Insecurity

Lack of faith in the criminal justice system is certainly a factor in the emergence of ethnic militias in the last two years, a particularly disturbing phenomenon. In some cases, these militias have obtained automatic weapons, significantly increasing the death tolls in communal and sectarian conflicts the attacks carried out by Fulani Herdsmen on some communities in the South have been another major insecurity challenge facing the southwest.

Many lives and properties have been lost and many citizens rendered homeless. Families have lost their loved ones. Many women are now widows. Children become orphans with no hope of the future. This has implications for national development.

“Nigeria is confronting nationwide, regional and global pressures, such as population explosion, an increased number of people living in absolute poverty, climate change and desertification, and increasing proliferation of weapons”, she elaborated. “These are re-enforcing localized systems and country-wide patterns of violence, many of which are seemingly spinning out of control”.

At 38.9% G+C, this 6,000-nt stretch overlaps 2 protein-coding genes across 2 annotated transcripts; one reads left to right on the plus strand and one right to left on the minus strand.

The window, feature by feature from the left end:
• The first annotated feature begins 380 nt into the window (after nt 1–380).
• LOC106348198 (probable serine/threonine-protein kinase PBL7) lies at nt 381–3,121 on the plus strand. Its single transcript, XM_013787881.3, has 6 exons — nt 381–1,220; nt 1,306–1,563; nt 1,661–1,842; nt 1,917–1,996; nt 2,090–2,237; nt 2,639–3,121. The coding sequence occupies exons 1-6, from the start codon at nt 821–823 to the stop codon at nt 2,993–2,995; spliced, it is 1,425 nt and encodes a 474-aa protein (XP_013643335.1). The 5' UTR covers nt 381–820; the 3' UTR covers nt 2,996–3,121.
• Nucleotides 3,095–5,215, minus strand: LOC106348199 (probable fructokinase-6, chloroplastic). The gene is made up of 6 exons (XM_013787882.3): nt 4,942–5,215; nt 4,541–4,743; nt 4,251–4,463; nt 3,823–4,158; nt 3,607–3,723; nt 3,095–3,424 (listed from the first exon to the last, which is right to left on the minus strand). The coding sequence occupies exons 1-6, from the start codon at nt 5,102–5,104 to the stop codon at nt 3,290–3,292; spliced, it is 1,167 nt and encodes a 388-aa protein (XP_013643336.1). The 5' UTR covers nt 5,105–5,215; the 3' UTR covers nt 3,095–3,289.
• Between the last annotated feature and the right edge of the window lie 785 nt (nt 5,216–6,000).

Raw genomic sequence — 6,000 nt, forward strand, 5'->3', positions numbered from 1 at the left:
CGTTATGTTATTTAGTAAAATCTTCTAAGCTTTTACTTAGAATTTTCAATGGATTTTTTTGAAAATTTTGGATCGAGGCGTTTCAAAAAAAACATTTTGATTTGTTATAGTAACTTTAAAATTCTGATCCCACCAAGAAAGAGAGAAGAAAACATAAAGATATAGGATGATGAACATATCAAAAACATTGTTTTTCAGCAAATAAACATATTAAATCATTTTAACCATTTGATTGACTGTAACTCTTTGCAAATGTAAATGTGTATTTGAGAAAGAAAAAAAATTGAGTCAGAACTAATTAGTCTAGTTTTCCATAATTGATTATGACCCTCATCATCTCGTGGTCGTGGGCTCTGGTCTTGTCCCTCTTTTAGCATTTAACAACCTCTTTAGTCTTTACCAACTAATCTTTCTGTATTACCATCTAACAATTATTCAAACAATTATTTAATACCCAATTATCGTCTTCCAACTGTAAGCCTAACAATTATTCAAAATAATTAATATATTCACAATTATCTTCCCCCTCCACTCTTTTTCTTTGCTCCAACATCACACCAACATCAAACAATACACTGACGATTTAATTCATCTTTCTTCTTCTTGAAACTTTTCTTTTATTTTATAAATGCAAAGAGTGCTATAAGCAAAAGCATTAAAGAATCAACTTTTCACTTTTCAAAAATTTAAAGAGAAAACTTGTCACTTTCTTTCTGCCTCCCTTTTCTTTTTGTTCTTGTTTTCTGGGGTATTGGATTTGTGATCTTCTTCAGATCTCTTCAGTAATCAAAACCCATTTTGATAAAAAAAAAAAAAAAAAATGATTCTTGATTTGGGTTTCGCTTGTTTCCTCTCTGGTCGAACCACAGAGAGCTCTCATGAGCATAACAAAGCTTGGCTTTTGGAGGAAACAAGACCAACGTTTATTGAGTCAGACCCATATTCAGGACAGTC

“The loss of trust and confidence in public institutions prompts Nigerians to take matters of protection into their own hands, which is leading to a proliferation of self-protecting armed militia and cases of ‘jungle justice’.

As militant activities are likely to become more pronounced in 2021, “insecurity will continue to remain a daunting challenge with more attacks in urban areas across the country, as people looking to escape attacks in villages and towns will crowd the urban environment for security.